Up to this point, we had no idea how funds would be allocated for the project. With these on stream, work began on a section of the library, to be converted to accommodate the computers. Being this was an MOEYC project, permission was sought and received from Mr. A. Grant, Director of Region VI office of the MOEYC to use funds from the subvention grant to assist with purchasing some materials and for labour. Additional funds were used from the schoolís tuck shop and income generating project. National Commercial Bank, St. Jago Plaza, in response to our letter, donated money that was used in the purchase of an air conditioner unit for the centre.

Mr. Dennis Robothom, past student of Spanish Town Primary and member of the School Board, responded by donating a working used computer. Through the instrumentality of Mrs. Carole Rowe, past student and employee of Desnoes and Geddes Ltd., a used PS/2 colour computer was donated, also in response to our letter. Mr. Brainard Williams of Computers and Communications, and Mr. G. Small, of Better Meats, Spanish Town donated a used printer.

Walls were put up in the library, windows covered (to prevent air and dirt coming in), tables were build along the walls, and electrical wiring was upgraded and installed. A white board was also constructed, in respect of a dust-free environment. This miraculous computer learning centre was ready for use by mid October, 1996. Upon inspection by Gierke the computer tables had to be adjusted. Then the computers had to be cleaned and repaired. At last, on November 26, 1996, the door was opened and we had our first class under the tutelage of Gierke.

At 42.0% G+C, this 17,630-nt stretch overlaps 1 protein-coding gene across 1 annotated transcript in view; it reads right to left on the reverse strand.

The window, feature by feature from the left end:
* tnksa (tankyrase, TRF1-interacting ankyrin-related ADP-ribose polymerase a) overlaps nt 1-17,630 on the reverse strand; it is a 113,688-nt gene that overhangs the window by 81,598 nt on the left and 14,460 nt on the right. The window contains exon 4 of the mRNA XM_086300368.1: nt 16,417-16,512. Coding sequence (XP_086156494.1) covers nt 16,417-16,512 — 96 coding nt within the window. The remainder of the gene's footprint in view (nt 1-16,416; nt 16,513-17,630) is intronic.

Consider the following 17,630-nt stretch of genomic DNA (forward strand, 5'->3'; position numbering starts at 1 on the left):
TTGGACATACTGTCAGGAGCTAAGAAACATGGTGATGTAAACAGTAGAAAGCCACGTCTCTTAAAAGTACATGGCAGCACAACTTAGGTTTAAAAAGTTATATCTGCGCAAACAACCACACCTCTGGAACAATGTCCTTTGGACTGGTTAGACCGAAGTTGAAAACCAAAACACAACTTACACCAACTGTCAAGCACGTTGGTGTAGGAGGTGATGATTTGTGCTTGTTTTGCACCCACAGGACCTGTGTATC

The Grade 6 teachers and students are time-tabled to be in the centre all day Tuesdays and Fridays -- on their off-shift periods. Classes are held on a regular basis and teachers and students have shown much interest. They are guided and taught by Gierke. Alton Bailey, a past student, and fifth form computer student at Jonathan Grant High School gives much assistance to the teachers and students during is off-shift periods.

The centre now has 9 working computers and a printer. Classes are conducted with two students to a computer. It is arranged to accommodate 20 computers. Having gone this far on our own, we are in dire need of another 11 computers to allow at least 30 to 40 students working at any one session. In light of the Prime Ministerís speech to Parliament and the fact that almost everyone is moving towards full use of computer technology, we are once again appealing to the many business establishments and organizations in and around the Spanish Town Primary School environment to be sponsors and donate the computers needed to help our students move ahead academically.

Project helps schools brighten academic futures
by Virginia Lee

If the children of Jamaica are to sit in the driverís seat of their own lives, as the world of information whizzes toward them, theyíll need to pursue the expressway labeled "technology". More and more these days, routes that rely on pencil-and-paper methods take the user through potholes of lost time and to dead ends of missed opportunities. Achievement comes via computer literacy and fluency in the language of information technology.

Seeing these changes encroaching upon them, Jamaican schools are scrambling to provide new, promising learning opportunities for their students. One project dedicated to assisting schools is the "US Peace Corps Computer Facilitation Project." The aim of this project is to assist needy Jamaican schools secure donations of computer equipment and supplies, as well as technical assistance and training.

One aspect of the facilitation project is a web page with information for the schools. Others include a newsletter; a computer-centered network of potential sponsors and facilitators from around the world; an online forum for technical questions from schools; providing free web pages for schools; and coordinating visits to Jamaica, or within Jamaica, by technically-skilled volunteers who can assist schools. The web page and discussion group were initiated by US Peace Corps Volunteer Cathy Lee Gierke, and much of the coordination needed to get computers to the schools is done by her.